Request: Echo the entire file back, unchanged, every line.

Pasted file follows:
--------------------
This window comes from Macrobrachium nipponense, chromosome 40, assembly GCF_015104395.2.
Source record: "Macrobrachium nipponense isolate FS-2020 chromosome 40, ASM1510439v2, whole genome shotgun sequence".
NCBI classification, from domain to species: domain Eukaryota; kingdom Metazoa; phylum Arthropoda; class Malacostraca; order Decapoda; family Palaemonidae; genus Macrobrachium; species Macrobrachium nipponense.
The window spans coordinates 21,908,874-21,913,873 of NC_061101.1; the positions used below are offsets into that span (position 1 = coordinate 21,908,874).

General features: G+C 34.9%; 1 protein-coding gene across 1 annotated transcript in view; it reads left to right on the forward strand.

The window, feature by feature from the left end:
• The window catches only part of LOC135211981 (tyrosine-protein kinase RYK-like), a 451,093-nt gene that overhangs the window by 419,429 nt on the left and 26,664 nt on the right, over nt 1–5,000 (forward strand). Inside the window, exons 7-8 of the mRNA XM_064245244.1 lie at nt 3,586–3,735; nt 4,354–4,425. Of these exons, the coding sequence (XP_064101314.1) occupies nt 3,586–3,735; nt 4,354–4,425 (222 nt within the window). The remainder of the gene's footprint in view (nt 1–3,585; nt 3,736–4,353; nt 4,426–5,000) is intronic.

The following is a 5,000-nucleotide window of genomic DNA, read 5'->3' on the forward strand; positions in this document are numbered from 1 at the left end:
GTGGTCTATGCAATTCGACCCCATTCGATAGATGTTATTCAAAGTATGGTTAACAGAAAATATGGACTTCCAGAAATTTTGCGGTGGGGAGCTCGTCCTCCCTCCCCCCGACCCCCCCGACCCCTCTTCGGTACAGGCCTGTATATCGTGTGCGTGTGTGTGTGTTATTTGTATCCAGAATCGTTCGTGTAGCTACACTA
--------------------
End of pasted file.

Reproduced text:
This window comes from Macrobrachium nipponense, chromosome 40, assembly GCF_015104395.2.
Source record: "Macrobrachium nipponense isolate FS-2020 chromosome 40, ASM1510439v2, whole genome shotgun sequence".
NCBI classification, from domain to species: domain Eukaryota; kingdom Metazoa; phylum Arthropoda; class Malacostraca; order Decapoda; family Palaemonidae; genus Macrobrachium; species Macrobrachium nipponense.
The window spans coordinates 21,908,874-21,913,873 of NC_061101.1; the positions used below are offsets into that span (position 1 = coordinate 21,908,874).

General features: G+C 34.9%; 1 protein-coding gene across 1 annotated transcript in view; it reads left to right on the forward strand.

The window, feature by feature from the left end:
• The window catches only part of LOC135211981 (tyrosine-protein kinase RYK-like), a 451,093-nt gene that overhangs the window by 419,429 nt on the left and 26,664 nt on the right, over nt 1–5,000 (forward strand). Inside the window, exons 7-8 of the mRNA XM_064245244.1 lie at nt 3,586–3,735; nt 4,354–4,425. Of these exons, the coding sequence (XP_064101314.1) occupies nt 3,586–3,735; nt 4,354–4,425 (222 nt within the window). The remainder of the gene's footprint in view (nt 1–3,585; nt 3,736–4,353; nt 4,426–5,000) is intronic.

The following is a 5,000-nucleotide window of genomic DNA, read 5'->3' on the forward strand; positions in this document are numbered from 1 at the left end:
GTGGTCTATGCAATTCGACCCCATTCGATAGATGTTATTCAAAGTATGGTTAACAGAAAATATGGACTTCCAGAAATTTTGCGGTGGGGAGCTCGTCCTCCCTCCCCCCGACCCCCCCGACCCCTCTTCGGTACAGGCCTGTATATCGTGTGCGTGTGTGTGTGTTATTTGTATCCAGAATCGTTCGTGTAGCTACACTA